+1 One of the reasons why you use typedef for function pointers: it's easier on the brain. :) – netcoder Feb 29 '12 at 16:33
@netcoder: It can certainly make declarations like this easier to read, but I like knowing what the function signature looks like without having to search for the typedef. sighandler func; doesn't tell me how to use func, whereas void (*func)(int); does. – John Bode Feb 29 '12 at 16:42

Using, you get

declare signal as function (int, pointer to function (int) returning void) returning pointer to function (int) returning void

for the input

void (*signal(int, void(*)(int)))(int)

This means signal is a function. The result of of calling signal is pointer to a function void f(int).

Explanation: The signal() call installs a new signal handler and returns the old signal handler (so you can restore it later if you want to).

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But in my context its different ,is n't it? – Amit Singh Tomar Feb 29 '12 at 14:36
@Aaron - you didn't enter the same declaration as the OP. – John Bode Feb 29 '12 at 14:56
@JohnBode: You're right. Fixed. – Aaron Digulla Feb 29 '12 at 15:14
+1 for linking to – J. C. Salomon Feb 29 '12 at 21:48

signal is a function which takes two parameters and returns a pointer to a function which takes an int as the parameter and returns void.

The two parameters that signal takes are an int and a pointer to a function which takes int as a parameter and returns void.

And yes, you got the description and the overall idea right.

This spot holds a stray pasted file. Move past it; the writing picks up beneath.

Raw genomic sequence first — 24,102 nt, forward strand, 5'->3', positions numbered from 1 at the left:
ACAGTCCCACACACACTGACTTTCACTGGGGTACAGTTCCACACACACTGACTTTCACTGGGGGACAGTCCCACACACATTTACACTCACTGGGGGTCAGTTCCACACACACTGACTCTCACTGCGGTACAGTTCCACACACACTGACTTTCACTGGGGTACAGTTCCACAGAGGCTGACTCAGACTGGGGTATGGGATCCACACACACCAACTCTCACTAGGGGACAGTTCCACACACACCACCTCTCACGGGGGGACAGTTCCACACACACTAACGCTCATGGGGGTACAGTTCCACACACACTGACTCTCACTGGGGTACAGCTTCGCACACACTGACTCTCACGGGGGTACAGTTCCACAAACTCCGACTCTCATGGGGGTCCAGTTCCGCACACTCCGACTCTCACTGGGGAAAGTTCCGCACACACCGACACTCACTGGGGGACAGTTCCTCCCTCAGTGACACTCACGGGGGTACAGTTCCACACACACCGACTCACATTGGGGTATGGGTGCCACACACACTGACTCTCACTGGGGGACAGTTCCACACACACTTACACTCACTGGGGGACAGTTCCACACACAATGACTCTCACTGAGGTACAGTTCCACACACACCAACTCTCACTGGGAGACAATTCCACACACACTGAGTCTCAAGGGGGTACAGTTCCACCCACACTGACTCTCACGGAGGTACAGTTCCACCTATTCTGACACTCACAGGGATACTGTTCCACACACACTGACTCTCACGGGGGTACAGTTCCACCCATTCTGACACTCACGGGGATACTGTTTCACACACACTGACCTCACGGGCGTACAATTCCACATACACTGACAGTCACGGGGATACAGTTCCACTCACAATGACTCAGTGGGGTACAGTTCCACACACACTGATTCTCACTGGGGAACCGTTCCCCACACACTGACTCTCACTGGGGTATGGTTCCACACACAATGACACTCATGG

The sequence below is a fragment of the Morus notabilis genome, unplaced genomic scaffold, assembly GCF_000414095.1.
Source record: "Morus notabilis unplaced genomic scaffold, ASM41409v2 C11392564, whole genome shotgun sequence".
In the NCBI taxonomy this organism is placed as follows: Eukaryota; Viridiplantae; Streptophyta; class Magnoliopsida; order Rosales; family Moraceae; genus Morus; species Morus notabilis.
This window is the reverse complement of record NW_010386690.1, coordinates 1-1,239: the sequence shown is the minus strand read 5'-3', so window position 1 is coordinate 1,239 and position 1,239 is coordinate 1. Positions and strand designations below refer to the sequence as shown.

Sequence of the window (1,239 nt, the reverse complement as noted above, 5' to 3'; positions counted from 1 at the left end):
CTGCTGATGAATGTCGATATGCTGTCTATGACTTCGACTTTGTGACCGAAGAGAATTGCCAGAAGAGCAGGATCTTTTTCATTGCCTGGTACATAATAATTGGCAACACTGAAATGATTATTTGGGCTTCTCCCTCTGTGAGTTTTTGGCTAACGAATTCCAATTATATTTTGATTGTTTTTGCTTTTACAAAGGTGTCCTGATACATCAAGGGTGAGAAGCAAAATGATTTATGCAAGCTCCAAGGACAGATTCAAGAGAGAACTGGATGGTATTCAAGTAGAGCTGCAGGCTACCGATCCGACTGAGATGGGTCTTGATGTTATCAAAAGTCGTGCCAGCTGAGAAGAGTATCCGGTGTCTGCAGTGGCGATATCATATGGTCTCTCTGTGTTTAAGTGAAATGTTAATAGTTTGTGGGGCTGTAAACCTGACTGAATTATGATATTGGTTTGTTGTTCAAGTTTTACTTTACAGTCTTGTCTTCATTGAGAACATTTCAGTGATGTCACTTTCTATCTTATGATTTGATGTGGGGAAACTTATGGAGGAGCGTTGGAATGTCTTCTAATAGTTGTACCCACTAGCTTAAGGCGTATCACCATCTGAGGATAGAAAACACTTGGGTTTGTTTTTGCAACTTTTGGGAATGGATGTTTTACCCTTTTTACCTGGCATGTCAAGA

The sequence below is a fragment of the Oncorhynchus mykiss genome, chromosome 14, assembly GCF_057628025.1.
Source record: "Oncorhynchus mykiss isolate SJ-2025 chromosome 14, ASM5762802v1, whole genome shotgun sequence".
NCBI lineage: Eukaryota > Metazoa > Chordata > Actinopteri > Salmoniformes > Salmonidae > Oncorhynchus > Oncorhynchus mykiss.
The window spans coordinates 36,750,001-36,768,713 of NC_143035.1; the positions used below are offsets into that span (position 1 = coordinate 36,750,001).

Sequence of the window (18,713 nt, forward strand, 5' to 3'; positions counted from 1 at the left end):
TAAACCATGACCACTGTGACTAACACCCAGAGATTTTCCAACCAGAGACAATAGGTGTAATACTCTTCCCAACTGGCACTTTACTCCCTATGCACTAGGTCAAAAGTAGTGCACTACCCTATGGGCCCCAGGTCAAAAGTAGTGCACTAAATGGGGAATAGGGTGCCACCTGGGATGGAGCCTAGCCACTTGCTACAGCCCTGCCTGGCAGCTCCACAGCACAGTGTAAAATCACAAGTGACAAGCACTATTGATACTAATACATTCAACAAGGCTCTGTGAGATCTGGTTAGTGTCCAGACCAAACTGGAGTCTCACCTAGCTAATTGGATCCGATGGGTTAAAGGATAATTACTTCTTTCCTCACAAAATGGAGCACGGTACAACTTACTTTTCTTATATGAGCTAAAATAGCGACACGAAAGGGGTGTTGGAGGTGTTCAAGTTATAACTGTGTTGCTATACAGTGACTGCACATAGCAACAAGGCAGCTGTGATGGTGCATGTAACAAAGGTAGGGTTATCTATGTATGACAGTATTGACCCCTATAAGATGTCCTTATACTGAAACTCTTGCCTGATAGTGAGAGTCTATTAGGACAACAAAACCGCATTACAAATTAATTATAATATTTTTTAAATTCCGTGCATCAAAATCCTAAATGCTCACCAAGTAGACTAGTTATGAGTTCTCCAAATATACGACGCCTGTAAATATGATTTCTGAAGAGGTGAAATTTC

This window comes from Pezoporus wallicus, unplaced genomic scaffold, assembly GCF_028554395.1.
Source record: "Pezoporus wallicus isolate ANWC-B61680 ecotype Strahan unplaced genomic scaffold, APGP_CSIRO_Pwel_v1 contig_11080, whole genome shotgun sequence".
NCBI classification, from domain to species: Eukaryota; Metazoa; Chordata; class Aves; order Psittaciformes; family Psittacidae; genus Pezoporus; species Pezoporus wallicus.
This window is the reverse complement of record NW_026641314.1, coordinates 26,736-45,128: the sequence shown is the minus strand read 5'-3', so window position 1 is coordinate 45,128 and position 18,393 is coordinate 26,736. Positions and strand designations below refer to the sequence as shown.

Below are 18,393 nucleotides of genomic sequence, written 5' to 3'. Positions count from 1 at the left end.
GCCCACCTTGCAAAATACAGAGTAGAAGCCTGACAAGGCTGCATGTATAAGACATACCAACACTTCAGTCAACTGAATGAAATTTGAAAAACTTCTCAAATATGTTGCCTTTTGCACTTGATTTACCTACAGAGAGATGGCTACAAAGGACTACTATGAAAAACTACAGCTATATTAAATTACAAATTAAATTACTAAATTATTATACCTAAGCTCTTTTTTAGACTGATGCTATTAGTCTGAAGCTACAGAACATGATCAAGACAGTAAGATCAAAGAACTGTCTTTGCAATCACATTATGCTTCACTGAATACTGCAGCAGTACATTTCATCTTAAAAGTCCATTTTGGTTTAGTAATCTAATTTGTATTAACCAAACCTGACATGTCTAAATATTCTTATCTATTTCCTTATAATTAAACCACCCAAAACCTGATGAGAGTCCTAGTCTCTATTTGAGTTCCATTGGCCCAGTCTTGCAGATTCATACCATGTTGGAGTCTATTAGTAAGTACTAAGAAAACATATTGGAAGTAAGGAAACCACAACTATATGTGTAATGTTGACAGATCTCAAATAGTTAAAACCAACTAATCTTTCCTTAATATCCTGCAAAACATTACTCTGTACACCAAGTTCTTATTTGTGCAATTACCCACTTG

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No that's right. signal takes 2 arguments, an int and a pointer to a function and returns a pointer to a function (with the same signature as the func argument.)

It's similar to the (imo) more readable:

typedef void (*sig_func)(int);
sig_func signal(int sig, sig_func func);
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GNU calls it sighandler_t, libc4 and libc5 call it SignalHandler and glibc calls it sig_t, BTW. ;) – Gandaro Feb 29 '12 at 14:49
This is how you should write the code. If you aren't using typedef when declaring something so obscure as "a function pointer to a function taking function pointers as parameter", then you are evil and possibly quite daft. – Lundin Feb 29 '12 at 14:56
void (*signal(int, void (*)(int)))(int);  

       signal(                  )         // signal is a function
              int, void (*)(int)          // the parameter types of the function:
                                          //    an int and a function pointer (take int, return void)
void (*                          )(int);  // the return type of the function:
                                          //    a function pointer (take int, return void)

// Edit referring to John's answer.

share|improve this answer
Now how signal is pointer to function ? – Amit Singh Tomar Feb 29 '12 at 14:39
it tells signal is function returning pointer. – Amit Singh Tomar Feb 29 '12 at 14:42
Its really confusing now ,most of the answer says its function returning pointer and you are saying different. – Amit Singh Tomar Feb 29 '12 at 14:46
Like I said in my answer, () binds before *, so *f() is a function returning a pointer, not a pointer to a function. The form of the declaration for signal includes *signal(...), so signal is definitely a function returning a pointer. – John Bode Feb 29 '12 at 14:57
Thank you @JohnBode for you nice explanation. I edited my was-wrong answer. – Ade YU Feb 29 '12 at 15:02